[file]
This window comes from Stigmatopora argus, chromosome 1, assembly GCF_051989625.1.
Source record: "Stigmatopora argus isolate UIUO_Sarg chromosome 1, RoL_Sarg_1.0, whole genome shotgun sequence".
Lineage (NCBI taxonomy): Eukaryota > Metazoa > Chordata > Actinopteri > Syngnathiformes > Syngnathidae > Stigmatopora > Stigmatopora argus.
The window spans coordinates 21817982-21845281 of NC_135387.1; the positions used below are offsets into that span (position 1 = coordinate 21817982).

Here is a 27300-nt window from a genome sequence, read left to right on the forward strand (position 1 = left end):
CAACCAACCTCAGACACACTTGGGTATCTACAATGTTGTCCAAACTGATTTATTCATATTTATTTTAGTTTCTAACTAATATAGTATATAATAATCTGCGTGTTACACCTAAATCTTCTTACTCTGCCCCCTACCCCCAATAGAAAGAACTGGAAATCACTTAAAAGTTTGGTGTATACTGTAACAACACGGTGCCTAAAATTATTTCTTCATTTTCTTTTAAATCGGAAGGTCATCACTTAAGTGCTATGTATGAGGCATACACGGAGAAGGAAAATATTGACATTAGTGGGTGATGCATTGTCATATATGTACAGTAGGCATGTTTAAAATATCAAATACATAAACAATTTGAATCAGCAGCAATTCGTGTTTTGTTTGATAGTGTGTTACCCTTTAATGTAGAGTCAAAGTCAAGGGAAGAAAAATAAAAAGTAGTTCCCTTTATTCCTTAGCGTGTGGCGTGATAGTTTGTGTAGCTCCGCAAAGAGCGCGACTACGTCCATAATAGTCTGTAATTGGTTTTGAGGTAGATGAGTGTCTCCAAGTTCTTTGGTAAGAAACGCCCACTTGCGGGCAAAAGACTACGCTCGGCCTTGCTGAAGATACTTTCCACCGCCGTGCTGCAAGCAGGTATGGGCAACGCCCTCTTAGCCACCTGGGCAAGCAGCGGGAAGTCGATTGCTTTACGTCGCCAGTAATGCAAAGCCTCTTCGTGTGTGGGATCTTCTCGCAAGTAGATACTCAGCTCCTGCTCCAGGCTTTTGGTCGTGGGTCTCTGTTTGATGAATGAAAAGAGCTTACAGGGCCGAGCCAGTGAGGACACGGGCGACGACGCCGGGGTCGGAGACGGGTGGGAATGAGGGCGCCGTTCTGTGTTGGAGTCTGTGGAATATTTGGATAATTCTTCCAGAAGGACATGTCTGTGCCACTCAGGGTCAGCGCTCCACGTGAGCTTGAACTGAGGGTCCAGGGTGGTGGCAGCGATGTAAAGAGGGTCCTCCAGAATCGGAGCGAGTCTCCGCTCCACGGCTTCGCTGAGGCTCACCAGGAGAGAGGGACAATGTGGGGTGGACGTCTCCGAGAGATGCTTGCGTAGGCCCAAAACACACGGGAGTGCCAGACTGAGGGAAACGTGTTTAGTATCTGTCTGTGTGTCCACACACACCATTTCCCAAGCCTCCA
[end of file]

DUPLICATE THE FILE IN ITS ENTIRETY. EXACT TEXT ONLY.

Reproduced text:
This window comes from Stigmatopora argus, chromosome 1, assembly GCF_051989625.1.
Source record: "Stigmatopora argus isolate UIUO_Sarg chromosome 1, RoL_Sarg_1.0, whole genome shotgun sequence".
Lineage (NCBI taxonomy): Eukaryota > Metazoa > Chordata > Actinopteri > Syngnathiformes > Syngnathidae > Stigmatopora > Stigmatopora argus.
The window spans coordinates 21817982-21845281 of NC_135387.1; the positions used below are offsets into that span (position 1 = coordinate 21817982).

Here is a 27300-nt window from a genome sequence, read left to right on the forward strand (position 1 = left end):
CAACCAACCTCAGACACACTTGGGTATCTACAATGTTGTCCAAACTGATTTATTCATATTTATTTTAGTTTCTAACTAATATAGTATATAATAATCTGCGTGTTACACCTAAATCTTCTTACTCTGCCCCCTACCCCCAATAGAAAGAACTGGAAATCACTTAAAAGTTTGGTGTATACTGTAACAACACGGTGCCTAAAATTATTTCTTCATTTTCTTTTAAATCGGAAGGTCATCACTTAAGTGCTATGTATGAGGCATACACGGAGAAGGAAAATATTGACATTAGTGGGTGATGCATTGTCATATATGTACAGTAGGCATGTTTAAAATATCAAATACATAAACAATTTGAATCAGCAGCAATTCGTGTTTTGTTTGATAGTGTGTTACCCTTTAATGTAGAGTCAAAGTCAAGGGAAGAAAAATAAAAAGTAGTTCCCTTTATTCCTTAGCGTGTGGCGTGATAGTTTGTGTAGCTCCGCAAAGAGCGCGACTACGTCCATAATAGTCTGTAATTGGTTTTGAGGTAGATGAGTGTCTCCAAGTTCTTTGGTAAGAAACGCCCACTTGCGGGCAAAAGACTACGCTCGGCCTTGCTGAAGATACTTTCCACCGCCGTGCTGCAAGCAGGTATGGGCAACGCCCTCTTAGCCACCTGGGCAAGCAGCGGGAAGTCGATTGCTTTACGTCGCCAGTAATGCAAAGCCTCTTCGTGTGTGGGATCTTCTCGCAAGTAGATACTCAGCTCCTGCTCCAGGCTTTTGGTCGTGGGTCTCTGTTTGATGAATGAAAAGAGCTTACAGGGCCGAGCCAGTGAGGACACGGGCGACGACGCCGGGGTCGGAGACGGGTGGGAATGAGGGCGCCGTTCTGTGTTGGAGTCTGTGGAATATTTGGATAATTCTTCCAGAAGGACATGTCTGTGCCACTCAGGGTCAGCGCTCCACGTGAGCTTGAACTGAGGGTCCAGGGTGGTGGCAGCGATGTAAAGAGGGTCCTCCAGAATCGGAGCGAGTCTCCGCTCCACGGCTTCGCTGAGGCTCACCAGGAGAGAGGGACAATGTGGGGTGGACGTCTCCGAGAGATGCTTGCGTAGGCCCAAAACACACGGGAGTGCCAGACTGAGGGAAACGTGTTTAGTATCTGTCTGTGTGTCCACACACACCATTTCCCAAGCCTCCA